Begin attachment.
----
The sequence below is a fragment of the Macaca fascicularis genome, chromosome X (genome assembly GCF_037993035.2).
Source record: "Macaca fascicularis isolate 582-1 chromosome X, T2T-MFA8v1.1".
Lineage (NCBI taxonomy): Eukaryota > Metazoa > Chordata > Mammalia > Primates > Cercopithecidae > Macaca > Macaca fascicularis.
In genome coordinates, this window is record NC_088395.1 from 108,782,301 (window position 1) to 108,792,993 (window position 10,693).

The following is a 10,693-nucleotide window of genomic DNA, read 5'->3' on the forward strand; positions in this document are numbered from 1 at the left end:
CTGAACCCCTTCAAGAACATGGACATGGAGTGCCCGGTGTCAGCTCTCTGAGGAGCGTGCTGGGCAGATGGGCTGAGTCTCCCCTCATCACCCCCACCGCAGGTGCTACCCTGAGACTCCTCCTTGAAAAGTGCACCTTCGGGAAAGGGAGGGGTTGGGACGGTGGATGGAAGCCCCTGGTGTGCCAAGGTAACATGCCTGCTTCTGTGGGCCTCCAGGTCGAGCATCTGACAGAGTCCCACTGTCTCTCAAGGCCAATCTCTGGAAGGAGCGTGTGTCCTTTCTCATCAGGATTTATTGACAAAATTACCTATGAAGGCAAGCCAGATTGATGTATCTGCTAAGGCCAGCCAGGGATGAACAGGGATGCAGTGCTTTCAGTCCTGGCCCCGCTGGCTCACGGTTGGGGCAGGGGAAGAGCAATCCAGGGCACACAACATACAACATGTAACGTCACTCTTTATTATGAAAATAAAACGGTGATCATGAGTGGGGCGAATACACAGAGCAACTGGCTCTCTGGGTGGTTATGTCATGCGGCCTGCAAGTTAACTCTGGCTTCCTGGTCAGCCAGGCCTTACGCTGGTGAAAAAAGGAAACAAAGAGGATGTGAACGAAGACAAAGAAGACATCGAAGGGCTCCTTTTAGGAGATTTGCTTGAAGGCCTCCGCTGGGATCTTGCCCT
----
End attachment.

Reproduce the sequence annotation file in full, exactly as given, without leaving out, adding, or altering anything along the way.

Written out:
The sequence below is a fragment of the Macaca fascicularis genome, chromosome X (genome assembly GCF_037993035.2).
Source record: "Macaca fascicularis isolate 582-1 chromosome X, T2T-MFA8v1.1".
Lineage (NCBI taxonomy): Eukaryota > Metazoa > Chordata > Mammalia > Primates > Cercopithecidae > Macaca > Macaca fascicularis.
In genome coordinates, this window is record NC_088395.1 from 108,782,301 (window position 1) to 108,792,993 (window position 10,693).

The following is a 10,693-nucleotide window of genomic DNA, read 5'->3' on the forward strand; positions in this document are numbered from 1 at the left end:
CTGAACCCCTTCAAGAACATGGACATGGAGTGCCCGGTGTCAGCTCTCTGAGGAGCGTGCTGGGCAGATGGGCTGAGTCTCCCCTCATCACCCCCACCGCAGGTGCTACCCTGAGACTCCTCCTTGAAAAGTGCACCTTCGGGAAAGGGAGGGGTTGGGACGGTGGATGGAAGCCCCTGGTGTGCCAAGGTAACATGCCTGCTTCTGTGGGCCTCCAGGTCGAGCATCTGACAGAGTCCCACTGTCTCTCAAGGCCAATCTCTGGAAGGAGCGTGTGTCCTTTCTCATCAGGATTTATTGACAAAATTACCTATGAAGGCAAGCCAGATTGATGTATCTGCTAAGGCCAGCCAGGGATGAACAGGGATGCAGTGCTTTCAGTCCTGGCCCCGCTGGCTCACGGTTGGGGCAGGGGAAGAGCAATCCAGGGCACACAACATACAACATGTAACGTCACTCTTTATTATGAAAATAAAACGGTGATCATGAGTGGGGCGAATACACAGAGCAACTGGCTCTCTGGGTGGTTATGTCATGCGGCCTGCAAGTTAACTCTGGCTTCCTGGTCAGCCAGGCCTTACGCTGGTGAAAAAAGGAAACAAAGAGGATGTGAACGAAGACAAAGAAGACATCGAAGGGCTCCTTTTAGGAGATTTGCTTGAAGGCCTCCGCTGGGATCTTGCCCT